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16 years of GMO agriculture – No meaningful health findings in multiple generations of animals

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cornA new study – Prevalence and impacts of genetically engineered feedstuffs on livestock populations – published last week has brought more evidence to the forefront on the safety profile of genetically modified food (aka GMO).
Transgenic GMO agriculture was first authorized for use in the United States in 1996. Genetic modification of food through the use of artificial selection has been part of agriculture since agriculture started centuries ago. However, since 1996 there’s been a consistent allegation that GMO food is unhealthy for a variety of reasons, primarily stemming from concerns regarding pesticide usage. While I won’t discuss it here, it’s important to remember that pesticides were used before GMO and continue to be used in both GMO and organic farming today.
The authors of this study have taken a novel approach to evaluating whether GMO foods have any negative health effects. Whilst referring to the literally hundreds of safety studies that have been done on transgenic GMO crops since their introduction, the authors looked at the health outcomes of animals raised through the meat and dairy industry. Data on livestock health and productivity have been kept by the USDA since at least 1983 and the authors have compared the data relating to the more than 100 billion animals that have been raised in the United States since the introduction of GMO foods (the primary consumers of GMO foods) to the data on animals raised prior to the introduction of GMO to determine whether there’s been any discernible change in the health of the animals. The results are below:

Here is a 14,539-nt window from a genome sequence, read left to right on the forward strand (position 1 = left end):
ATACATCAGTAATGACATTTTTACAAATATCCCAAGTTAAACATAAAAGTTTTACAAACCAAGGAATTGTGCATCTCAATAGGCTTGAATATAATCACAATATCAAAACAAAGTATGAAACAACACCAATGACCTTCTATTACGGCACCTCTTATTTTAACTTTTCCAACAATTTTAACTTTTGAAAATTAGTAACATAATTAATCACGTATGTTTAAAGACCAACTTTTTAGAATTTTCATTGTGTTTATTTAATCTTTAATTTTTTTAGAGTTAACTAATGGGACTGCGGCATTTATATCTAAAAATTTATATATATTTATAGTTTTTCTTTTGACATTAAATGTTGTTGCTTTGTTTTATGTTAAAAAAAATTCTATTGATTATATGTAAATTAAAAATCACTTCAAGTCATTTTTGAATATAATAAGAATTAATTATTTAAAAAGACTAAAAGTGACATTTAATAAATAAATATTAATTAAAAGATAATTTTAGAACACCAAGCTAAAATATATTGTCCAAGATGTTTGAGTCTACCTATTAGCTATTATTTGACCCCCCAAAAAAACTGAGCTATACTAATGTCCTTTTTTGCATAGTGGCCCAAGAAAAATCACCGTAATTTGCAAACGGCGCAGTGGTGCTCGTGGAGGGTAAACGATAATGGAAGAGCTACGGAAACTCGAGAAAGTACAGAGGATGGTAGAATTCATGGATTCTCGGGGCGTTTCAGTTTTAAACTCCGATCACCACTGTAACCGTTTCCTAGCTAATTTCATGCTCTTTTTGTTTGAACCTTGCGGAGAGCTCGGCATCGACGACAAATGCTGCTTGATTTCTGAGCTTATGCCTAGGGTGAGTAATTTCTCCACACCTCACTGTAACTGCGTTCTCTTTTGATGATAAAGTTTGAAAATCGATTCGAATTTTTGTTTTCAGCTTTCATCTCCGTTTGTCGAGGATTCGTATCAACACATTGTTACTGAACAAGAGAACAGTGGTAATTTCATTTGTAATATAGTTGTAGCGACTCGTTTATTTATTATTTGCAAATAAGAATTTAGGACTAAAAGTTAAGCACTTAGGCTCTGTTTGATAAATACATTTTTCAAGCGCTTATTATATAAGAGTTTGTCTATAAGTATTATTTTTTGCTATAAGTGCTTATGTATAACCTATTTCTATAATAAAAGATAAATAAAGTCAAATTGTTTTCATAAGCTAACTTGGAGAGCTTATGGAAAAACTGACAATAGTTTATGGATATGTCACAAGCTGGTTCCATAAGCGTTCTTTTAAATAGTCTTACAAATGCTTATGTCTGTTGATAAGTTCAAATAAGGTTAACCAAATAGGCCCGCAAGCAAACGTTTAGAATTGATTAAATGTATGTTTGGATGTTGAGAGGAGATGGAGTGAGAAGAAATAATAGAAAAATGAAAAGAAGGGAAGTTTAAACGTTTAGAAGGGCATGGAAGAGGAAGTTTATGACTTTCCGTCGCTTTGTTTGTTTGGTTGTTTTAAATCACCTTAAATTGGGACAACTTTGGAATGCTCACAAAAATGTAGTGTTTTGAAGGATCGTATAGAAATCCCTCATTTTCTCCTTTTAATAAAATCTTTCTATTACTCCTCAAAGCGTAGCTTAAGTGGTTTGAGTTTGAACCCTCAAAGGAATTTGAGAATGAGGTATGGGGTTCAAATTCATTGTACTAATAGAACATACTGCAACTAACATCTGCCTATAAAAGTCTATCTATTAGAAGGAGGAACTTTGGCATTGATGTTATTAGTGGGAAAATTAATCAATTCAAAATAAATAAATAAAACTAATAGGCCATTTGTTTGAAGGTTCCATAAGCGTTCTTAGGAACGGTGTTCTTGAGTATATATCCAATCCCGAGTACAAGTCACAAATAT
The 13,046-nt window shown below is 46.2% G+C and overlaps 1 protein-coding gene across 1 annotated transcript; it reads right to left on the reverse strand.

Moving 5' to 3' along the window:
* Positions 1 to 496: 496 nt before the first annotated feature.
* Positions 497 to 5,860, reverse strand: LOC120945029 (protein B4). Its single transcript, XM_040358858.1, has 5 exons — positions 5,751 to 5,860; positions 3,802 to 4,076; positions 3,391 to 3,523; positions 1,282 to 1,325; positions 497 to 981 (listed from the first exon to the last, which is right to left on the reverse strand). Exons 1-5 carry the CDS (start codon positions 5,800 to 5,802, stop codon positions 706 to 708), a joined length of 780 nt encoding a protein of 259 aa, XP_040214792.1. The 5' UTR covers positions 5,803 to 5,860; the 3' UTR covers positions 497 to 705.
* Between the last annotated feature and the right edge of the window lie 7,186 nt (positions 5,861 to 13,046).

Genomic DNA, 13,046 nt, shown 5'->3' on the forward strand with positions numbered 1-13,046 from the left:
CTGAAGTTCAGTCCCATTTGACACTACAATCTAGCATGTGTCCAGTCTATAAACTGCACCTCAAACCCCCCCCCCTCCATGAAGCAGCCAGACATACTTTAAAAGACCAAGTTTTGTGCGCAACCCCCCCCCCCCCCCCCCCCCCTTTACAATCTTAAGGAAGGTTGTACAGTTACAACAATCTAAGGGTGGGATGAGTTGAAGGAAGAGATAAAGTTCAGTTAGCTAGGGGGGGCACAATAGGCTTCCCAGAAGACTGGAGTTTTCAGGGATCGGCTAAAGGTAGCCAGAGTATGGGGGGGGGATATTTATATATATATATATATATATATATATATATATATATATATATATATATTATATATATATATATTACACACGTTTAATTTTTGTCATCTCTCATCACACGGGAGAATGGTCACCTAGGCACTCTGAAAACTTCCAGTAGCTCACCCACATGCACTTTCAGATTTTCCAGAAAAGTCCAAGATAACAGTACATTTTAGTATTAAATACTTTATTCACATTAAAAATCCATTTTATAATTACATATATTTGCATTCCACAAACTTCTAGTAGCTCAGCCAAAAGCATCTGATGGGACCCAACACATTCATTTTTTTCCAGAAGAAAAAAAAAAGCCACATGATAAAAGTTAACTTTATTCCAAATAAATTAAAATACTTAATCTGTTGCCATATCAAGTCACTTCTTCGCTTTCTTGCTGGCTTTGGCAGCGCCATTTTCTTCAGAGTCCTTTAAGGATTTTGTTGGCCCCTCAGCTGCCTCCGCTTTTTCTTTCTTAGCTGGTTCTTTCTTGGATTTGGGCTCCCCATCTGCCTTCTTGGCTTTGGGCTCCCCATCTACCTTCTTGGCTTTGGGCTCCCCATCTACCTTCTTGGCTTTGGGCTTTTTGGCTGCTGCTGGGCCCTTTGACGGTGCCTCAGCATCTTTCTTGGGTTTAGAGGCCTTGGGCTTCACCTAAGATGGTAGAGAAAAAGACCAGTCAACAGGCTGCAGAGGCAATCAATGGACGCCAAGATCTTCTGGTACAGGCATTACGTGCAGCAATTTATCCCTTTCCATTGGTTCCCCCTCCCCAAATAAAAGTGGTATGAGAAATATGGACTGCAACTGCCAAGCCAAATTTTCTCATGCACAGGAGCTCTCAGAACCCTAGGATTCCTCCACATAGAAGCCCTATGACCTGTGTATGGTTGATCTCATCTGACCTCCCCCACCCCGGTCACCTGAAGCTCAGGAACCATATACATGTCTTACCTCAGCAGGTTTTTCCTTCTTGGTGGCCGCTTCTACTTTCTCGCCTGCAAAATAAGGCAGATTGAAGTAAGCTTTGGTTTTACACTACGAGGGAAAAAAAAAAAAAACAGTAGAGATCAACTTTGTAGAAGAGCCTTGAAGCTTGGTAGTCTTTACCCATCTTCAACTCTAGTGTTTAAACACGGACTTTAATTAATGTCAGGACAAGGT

As the authors state: “All animals arriving at USDA-inspected slaughter facilities undergo both antemortem and postmortem inspections to identify abnormalities. Carcasses are condemned postmortem if there are visible lesions or tumors present on organs and carcasses.” In short, the animals are inspected for any sort of concerning health abnormalities before and after slaughter. Yet since the introduction of GMO based feeds, the incidence of condemnation has remained stable. For broilers, the rates of condemnation have gone down despite the introduction of GMO feeds whilst mortality has remained stable.
If GMO based foods (or the pesticides associated with their cultivation) are systematically unhealthy, we should expect to start to see some of those ramifications in the multiple generations of animals that have been fed them since their introduction. While the average lifespan of broilers (45 days) is shorter than the 90 day studies generally required to establish safety of GMO crops in Europe, the average U.S. dairy cow’s life expectancy is 5 years. At this point several generations of animals have been raised solely with the consumption of GMO based feeds and we still don’t see any evidence of worsening health outcomes.
I should be clear, this evidence is not particularly detailed and should not be taken as anything more than the continuation of a pattern of studies that establish indicative evidence that GMO based diets are no less healthy than non-GMO based diets. Observational studies have limited ability to control for confounding factors. For instance, the improvement in condemnation rates of broilers likely has nothing to do with the introduction of GMO foods and is more likely related to introduction of new handling techniques. But that can’t be established through a purely observational data set such as this. However, if GMO foods (or the pesticides associated with them) are highly carcinogenic or significantly unhealthy at the levels of exposure we receive through eating them after cultivation, we should expect that a data set of this size should be able to start identifying at least some differences in health outcomes pre- and post- the introduction of GMO foods. It appears that we cannot find that difference.

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